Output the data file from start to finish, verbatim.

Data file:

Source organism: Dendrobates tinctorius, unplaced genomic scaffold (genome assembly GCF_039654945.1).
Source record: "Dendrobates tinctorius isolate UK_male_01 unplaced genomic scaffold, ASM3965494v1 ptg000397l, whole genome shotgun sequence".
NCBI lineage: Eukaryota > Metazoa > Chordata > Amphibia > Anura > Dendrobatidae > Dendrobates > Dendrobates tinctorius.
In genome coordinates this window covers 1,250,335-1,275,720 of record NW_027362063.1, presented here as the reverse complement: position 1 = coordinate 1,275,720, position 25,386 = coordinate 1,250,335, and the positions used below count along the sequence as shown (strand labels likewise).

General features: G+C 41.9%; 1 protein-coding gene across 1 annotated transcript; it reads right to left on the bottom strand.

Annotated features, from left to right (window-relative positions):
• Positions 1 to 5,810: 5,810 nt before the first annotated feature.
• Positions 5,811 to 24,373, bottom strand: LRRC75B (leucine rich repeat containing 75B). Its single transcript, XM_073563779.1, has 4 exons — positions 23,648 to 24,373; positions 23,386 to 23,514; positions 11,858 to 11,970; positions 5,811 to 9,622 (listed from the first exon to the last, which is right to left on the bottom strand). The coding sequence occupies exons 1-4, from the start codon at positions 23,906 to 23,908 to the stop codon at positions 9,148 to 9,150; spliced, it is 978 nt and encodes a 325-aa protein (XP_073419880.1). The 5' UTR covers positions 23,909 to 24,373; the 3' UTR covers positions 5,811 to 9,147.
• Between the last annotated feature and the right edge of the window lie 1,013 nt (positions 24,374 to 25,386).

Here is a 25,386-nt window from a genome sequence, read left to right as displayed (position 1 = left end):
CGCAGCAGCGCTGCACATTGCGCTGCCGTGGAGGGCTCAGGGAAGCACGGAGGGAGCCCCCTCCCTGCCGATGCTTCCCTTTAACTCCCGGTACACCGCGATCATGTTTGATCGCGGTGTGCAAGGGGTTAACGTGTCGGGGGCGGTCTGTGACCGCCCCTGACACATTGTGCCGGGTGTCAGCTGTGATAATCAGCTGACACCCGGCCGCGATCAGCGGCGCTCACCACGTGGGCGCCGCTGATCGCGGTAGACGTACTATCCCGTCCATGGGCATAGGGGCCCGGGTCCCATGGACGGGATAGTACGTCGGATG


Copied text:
Source organism: Dendrobates tinctorius, unplaced genomic scaffold (genome assembly GCF_039654945.1).
Source record: "Dendrobates tinctorius isolate UK_male_01 unplaced genomic scaffold, ASM3965494v1 ptg000397l, whole genome shotgun sequence".
NCBI lineage: Eukaryota > Metazoa > Chordata > Amphibia > Anura > Dendrobatidae > Dendrobates > Dendrobates tinctorius.
In genome coordinates this window covers 1,250,335-1,275,720 of record NW_027362063.1, presented here as the reverse complement: position 1 = coordinate 1,275,720, position 25,386 = coordinate 1,250,335, and the positions used below count along the sequence as shown (strand labels likewise).

General features: G+C 41.9%; 1 protein-coding gene across 1 annotated transcript; it reads right to left on the bottom strand.

Annotated features, from left to right (window-relative positions):
• Positions 1 to 5,810: 5,810 nt before the first annotated feature.
• Positions 5,811 to 24,373, bottom strand: LRRC75B (leucine rich repeat containing 75B). Its single transcript, XM_073563779.1, has 4 exons — positions 23,648 to 24,373; positions 23,386 to 23,514; positions 11,858 to 11,970; positions 5,811 to 9,622 (listed from the first exon to the last, which is right to left on the bottom strand). The coding sequence occupies exons 1-4, from the start codon at positions 23,906 to 23,908 to the stop codon at positions 9,148 to 9,150; spliced, it is 978 nt and encodes a 325-aa protein (XP_073419880.1). The 5' UTR covers positions 23,909 to 24,373; the 3' UTR covers positions 5,811 to 9,147.
• Between the last annotated feature and the right edge of the window lie 1,013 nt (positions 24,374 to 25,386).

Here is a 25,386-nt window from a genome sequence, read left to right as displayed (position 1 = left end):
CGCAGCAGCGCTGCACATTGCGCTGCCGTGGAGGGCTCAGGGAAGCACGGAGGGAGCCCCCTCCCTGCCGATGCTTCCCTTTAACTCCCGGTACACCGCGATCATGTTTGATCGCGGTGTGCAAGGGGTTAACGTGTCGGGGGCGGTCTGTGACCGCCCCTGACACATTGTGCCGGGTGTCAGCTGTGATAATCAGCTGACACCCGGCCGCGATCAGCGGCGCTCACCACGTGGGCGCCGCTGATCGCGGTAGACGTACTATCCCGTCCATGGGCATAGGGGCCCGGGTCCCATGGACGGGATAGTACGTCGGATG